Sjogren's is the 2nd most prevalent systemic autoimmune disease. Along with symptoms of dryness, patients experience fatigue, chronic pain, organ involvement, and neuropathies. Help us support patients and find new therapies to treat the disease.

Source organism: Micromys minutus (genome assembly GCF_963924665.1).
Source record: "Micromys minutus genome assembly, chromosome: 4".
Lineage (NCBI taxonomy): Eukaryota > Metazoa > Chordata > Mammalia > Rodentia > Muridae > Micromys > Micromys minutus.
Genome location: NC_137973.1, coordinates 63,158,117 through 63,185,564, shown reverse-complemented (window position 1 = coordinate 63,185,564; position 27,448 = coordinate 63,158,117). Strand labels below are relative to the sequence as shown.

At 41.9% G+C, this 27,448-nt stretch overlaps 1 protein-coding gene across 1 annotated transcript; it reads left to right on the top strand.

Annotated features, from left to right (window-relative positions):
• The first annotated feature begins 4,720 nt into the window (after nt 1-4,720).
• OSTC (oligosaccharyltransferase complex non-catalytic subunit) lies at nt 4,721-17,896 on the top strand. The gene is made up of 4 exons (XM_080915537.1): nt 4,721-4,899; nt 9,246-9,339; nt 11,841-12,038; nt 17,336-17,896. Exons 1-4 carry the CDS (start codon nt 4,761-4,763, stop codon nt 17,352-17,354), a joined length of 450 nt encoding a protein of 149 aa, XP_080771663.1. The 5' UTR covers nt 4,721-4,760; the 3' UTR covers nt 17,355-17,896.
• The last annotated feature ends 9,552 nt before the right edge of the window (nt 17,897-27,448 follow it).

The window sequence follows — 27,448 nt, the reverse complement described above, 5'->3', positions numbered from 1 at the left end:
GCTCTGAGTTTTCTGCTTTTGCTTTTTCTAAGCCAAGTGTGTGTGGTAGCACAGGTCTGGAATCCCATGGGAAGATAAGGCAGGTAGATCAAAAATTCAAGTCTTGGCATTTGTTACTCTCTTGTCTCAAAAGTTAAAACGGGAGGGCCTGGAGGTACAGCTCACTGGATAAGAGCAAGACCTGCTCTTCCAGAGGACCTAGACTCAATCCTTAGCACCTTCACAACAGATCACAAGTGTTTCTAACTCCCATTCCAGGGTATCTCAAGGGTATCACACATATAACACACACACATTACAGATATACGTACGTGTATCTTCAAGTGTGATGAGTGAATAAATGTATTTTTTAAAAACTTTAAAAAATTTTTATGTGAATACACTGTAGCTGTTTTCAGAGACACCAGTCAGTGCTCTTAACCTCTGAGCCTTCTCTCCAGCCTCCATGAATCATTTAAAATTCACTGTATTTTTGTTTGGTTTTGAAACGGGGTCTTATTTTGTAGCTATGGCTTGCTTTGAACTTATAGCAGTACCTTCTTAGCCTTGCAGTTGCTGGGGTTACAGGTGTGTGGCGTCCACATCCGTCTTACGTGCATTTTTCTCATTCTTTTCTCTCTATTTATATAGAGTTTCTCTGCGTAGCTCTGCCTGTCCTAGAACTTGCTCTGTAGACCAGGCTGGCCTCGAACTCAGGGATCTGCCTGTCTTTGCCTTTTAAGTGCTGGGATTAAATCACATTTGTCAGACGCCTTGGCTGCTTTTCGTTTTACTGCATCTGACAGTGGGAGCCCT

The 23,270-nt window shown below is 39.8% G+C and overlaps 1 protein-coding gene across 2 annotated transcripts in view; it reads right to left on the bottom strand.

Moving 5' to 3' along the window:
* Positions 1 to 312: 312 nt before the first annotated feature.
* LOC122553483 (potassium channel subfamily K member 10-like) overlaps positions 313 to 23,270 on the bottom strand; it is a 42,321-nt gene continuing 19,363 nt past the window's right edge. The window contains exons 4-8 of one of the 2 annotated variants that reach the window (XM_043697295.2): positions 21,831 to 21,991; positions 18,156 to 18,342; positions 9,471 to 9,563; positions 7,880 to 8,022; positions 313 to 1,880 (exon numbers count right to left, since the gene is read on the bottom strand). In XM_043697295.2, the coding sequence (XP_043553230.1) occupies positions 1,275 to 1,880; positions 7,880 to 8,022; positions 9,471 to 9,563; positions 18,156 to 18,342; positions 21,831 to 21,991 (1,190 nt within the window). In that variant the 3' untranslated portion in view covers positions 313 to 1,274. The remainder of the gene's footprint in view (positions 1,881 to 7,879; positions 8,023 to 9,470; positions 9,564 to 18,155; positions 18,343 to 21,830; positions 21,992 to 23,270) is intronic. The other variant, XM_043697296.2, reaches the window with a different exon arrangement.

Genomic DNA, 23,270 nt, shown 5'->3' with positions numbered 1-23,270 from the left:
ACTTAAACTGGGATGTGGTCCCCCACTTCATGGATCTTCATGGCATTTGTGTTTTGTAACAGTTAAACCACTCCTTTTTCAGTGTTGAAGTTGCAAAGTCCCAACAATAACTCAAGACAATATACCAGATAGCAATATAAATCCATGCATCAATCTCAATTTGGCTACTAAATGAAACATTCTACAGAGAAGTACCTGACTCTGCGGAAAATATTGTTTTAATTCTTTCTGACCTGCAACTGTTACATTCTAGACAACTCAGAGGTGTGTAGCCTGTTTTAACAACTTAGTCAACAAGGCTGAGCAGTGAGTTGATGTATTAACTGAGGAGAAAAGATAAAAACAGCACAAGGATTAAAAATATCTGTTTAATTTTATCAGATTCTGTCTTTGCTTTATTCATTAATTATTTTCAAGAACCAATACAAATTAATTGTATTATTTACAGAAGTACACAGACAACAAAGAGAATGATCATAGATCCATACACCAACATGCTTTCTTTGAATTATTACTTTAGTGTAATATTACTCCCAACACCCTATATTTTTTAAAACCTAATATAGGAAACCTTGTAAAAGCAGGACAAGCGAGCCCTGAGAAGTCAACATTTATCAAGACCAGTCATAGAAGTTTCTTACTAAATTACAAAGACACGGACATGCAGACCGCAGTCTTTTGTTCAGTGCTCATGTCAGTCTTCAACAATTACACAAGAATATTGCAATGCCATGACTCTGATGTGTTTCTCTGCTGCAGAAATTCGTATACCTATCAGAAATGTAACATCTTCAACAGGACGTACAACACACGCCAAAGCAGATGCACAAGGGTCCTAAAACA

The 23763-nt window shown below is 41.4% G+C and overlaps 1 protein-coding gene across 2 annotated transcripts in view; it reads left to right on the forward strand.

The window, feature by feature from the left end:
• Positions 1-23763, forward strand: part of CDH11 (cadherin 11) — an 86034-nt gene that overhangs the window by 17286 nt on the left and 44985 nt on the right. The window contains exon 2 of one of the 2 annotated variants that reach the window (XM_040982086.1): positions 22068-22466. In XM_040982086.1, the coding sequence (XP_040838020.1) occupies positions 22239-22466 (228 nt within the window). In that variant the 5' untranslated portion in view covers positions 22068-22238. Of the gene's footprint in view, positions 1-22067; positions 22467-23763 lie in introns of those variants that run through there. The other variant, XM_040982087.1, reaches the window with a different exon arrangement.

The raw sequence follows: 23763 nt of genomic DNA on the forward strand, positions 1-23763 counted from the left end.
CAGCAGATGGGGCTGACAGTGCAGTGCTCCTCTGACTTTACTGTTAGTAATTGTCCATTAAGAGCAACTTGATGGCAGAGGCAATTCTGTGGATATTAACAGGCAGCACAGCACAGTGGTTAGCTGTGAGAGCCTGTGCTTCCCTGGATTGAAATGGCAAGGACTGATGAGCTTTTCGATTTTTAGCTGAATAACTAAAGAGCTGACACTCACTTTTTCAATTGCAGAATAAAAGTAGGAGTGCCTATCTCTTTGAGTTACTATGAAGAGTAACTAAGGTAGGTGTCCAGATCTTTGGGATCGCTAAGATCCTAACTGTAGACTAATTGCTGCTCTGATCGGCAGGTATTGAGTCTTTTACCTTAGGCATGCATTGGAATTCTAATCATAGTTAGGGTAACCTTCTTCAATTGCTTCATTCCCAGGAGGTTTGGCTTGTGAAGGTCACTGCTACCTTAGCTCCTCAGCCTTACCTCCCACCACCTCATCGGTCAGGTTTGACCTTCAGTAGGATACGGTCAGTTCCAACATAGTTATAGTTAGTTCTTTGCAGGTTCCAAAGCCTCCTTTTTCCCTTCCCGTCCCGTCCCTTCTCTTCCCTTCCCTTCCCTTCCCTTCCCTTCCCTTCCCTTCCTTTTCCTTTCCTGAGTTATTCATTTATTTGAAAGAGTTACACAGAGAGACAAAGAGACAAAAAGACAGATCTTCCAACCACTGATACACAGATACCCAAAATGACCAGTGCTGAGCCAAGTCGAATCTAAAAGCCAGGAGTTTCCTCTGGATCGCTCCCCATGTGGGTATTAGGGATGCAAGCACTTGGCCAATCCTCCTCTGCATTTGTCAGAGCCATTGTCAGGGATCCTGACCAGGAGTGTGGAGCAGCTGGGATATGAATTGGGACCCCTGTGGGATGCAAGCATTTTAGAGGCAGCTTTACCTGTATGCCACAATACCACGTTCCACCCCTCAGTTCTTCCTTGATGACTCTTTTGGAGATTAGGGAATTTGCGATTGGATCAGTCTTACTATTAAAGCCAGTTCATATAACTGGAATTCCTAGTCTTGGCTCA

With 4 million Americans suffering from Sjogren's (upwards of 75% yet to be diagnosed), it is so important that we understand the seriousness of Sjogren's and why patients need to be diagnosed.Lynne is a 36 year old patient and mother of two children, awaiting a double-lung transplant because her Sjogren's caused interstitial lung disease a complication that can occur in Sjogren's patients. Due to her deteriorating condition, Lynne chose the lung transplant as her last option as there is nothing more the doctors can do for her Sjogren's or lung issues. This is one of the many complications that Sjogren's patients fear of developing.Fran is a 55 year old woman who was diagnosed with Sjogren's ten years ago and developed non-Hodgkin's lymphoma three years ago. As a Sjogren's patient, Fran knew she had a much higher chance (44 fold) of developing non-Hodgkin's lymphoma than a healthy individual and had been regularly monitored by her physician for the onset of lymphoma. Fran is now in remission from her lymphoma, however, she knows that some patients are not as lucky. This is especially true for those who have yet to be diagnosed with Sjogren's and thus do not know of their higher risk of developing lymphoma. Getting a diagnosis is critical so a patient can be monitored for serious side effects and complications.Victoria is a 38 year old woman who became disabled from Sjogren's and had to resign from a career she loved - being a photo-journalist. She was later advised by her physicians to not have children as her life may be at risk due to pregnancy. She learned that babies of Sjogren's patients have an elevated risk of being born with fetal heart block.